Religions have a specific place and privileged role in this work of reconstruction and reconciliation: “Religious differences need not be a source of division and distrust, but rather a force for unity, forgiveness, tolerance and wise nation-building. Religions can play a significant role in repairing the emotional, spiritual and psychological wounds of those who have suffered in the years of conflict. Drawing on deeply-held values, they can help to uproot the causes of conflict, build bridges of dialogue, seek justice and be a prophetic voice for all who suffer.”

The final appeal was to the young people: Francis looked to them to consolidate democracy and promote the growth of unity and peace at all levels of society.

At about 6:30 p.m. the pope with this entourage and journalists began their return to Yangon.

Three words for Myanmar: healing, harmony, prophecy

There were three central moments to the day of November 29: in the morning the celebration of Mass with some 150,000 people present, most of whom had arrived the evening before, some coming on foot from a long distance; the meeting with the Supreme Sangha Council of Buddhist monks; and the meeting with the 22 bishops of Myanmar. At the end of the day Francis met in the archbishop’s residence with a group of Jesuits who are working in the country.

Healing. When he embraced the Catholic community the pope repeated one of the more frequent themes of the journey: the healing of wounds from violence, both visible and invisible. And he added: “We think that healing can come from anger and revenge. Yet the way of revenge is not the way of Jesus.” The Church in Myanmar “is already doing much to bring the healing balm of God’s mercy to others, especially those most in need.” This is the road to follow: to help “great numbers of men, women and children, regardless of religion or ethnic background.” And at Mass, during the prayers of the faithful, there were prayers for peace and for an end to conflicts in the states of Kachin, Shan and Rakhine, which is the wretched setting where the Rohingya population is living its tragedy.

Harmony. The encounter with the monks took place in a climate that seemed formal at the beginning and a little rigid, but they soon relaxed and ended up with warm and smiling handshakes between the pope and chairman of the Sangha Council, the venerable Dr. Bhaddanta Kumarabhivamsa. The pontiff removed his shoes and entered with his black socks into the Kaba Aye Center, one of the most important places in the Theravada Buddhist tradition. It is one of the most frequently visited temples, under the Pagoda for World Peace that rises 36 meters above with its splendid dome of overlaid golden leaves. In front of the members of the papal delegation there were elderly monks, also without footwear, with shallow faces and long orange and garnet red vestments.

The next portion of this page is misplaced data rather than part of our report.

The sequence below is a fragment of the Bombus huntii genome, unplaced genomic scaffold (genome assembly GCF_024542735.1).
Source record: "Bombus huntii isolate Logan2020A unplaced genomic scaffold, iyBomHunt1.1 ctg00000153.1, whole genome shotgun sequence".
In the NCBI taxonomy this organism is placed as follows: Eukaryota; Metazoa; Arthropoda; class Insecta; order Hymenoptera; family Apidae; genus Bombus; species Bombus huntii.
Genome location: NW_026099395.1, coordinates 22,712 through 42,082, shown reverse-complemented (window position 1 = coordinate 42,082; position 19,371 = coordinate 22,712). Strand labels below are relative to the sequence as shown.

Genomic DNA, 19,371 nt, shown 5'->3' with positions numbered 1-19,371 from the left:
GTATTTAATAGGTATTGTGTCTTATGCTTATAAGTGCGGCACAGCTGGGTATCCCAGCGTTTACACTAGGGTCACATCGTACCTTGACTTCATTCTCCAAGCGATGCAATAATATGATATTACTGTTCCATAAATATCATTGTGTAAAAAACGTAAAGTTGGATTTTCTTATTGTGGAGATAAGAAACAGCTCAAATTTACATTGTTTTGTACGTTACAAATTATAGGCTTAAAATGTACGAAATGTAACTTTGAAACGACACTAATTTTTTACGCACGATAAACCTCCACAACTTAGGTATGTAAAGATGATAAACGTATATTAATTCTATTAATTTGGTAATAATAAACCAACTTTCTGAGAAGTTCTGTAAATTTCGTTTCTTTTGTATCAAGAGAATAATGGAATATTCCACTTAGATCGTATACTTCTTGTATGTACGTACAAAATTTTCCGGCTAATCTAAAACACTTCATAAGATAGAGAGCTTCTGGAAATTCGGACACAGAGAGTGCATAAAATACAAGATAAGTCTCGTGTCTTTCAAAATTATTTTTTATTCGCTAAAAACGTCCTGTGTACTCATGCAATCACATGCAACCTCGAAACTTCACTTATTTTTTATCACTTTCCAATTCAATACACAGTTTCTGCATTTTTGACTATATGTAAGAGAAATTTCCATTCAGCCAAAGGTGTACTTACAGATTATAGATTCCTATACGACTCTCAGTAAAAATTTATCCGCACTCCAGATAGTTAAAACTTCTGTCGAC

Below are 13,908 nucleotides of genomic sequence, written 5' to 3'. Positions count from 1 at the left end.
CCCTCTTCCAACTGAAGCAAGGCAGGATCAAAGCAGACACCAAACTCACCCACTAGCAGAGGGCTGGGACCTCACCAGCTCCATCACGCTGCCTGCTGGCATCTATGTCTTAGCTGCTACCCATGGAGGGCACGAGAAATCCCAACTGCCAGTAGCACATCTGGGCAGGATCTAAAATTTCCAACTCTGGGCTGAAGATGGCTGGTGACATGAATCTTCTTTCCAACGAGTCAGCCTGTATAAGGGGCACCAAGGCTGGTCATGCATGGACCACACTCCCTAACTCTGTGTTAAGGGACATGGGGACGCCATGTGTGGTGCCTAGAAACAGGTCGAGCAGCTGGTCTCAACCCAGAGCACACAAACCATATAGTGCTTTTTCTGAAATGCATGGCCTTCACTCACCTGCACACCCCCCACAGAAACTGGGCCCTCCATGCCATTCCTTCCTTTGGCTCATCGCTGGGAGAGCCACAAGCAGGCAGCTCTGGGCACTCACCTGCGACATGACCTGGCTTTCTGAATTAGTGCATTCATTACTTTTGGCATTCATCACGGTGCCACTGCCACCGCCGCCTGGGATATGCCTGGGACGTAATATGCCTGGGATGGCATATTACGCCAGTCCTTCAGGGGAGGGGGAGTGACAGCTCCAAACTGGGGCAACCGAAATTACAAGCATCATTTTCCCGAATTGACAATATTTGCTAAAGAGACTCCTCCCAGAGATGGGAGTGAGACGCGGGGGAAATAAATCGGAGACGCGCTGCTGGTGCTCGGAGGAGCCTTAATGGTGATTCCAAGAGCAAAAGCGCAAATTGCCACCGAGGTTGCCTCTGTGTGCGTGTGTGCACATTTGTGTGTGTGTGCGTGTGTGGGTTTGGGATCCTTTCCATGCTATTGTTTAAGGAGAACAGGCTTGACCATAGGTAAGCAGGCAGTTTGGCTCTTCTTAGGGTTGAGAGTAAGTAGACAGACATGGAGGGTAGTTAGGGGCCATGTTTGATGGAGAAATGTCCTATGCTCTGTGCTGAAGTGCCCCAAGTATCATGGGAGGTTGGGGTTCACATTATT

We know that the ethnic tensions in Myanmar have religious overtones, but the encounter pointed in different directions. The chairman of the Sangha deplored the “terrorism and extremism carried out in the name of religion” and wished for “reciprocal understanding, respect and trust.” The pontiff for his part repeated the word “healing” as a practical path. And he paired it with another important word from his vocabulary, a word much loved in Asia: “Harmony.” Clearly this does not indicate a simple tranquility but is a call to justice, guaranteed for all. Peace, for the pope, is always the fruit of justice, and harmony is a condition for its development. And in order to say this the pope cited texts from the Buddha and from St. Francis of Assisi.

Prophecy. He also repeated to the bishops the word “healing,” articulating it with the words “accompaniment” and “prophecy.” In developing his theme, Francis once again painted the Church as a field hospital, which is the defining ecclesiological image of his pontificate. Starting with the consideration that the country is trying to overcome profoundly rooted divisions and construct national unity, the pope wanted the preaching of the Gospel not to be just a “source of consolation and strength, but also a summons to foster unity, charity and healing in the life of this nation.” And the reference to the Rohingya was clear when he spoke of the displaced persons.

It is important to note that for Francis ecumenical and interreligious dialogue and also work in civil society are forms of this necessary healing. Dialogue means weaving relations, and therefore also reconciliation and – as is typical for a pastor – accompaniment. Only relationships allow fractures to be healed.

For the Church, the spirit of prophecy is to announce the Gospel in ways so as “to play a constructive part in the life of society.” Francis is always careful not to create a flock that is separated and self-referential. Prophecy in the Church is for the world and must be put into place “through its works of education and charity, its defense of human rights, its support for democratic principles.” Also by ensuring your voices are “heard on issues of national interest, particularly by insisting on respect for the dignity and rights of all, especially the poorest and the most vulnerable.” Evangelical prophecy becomes social prophecy too.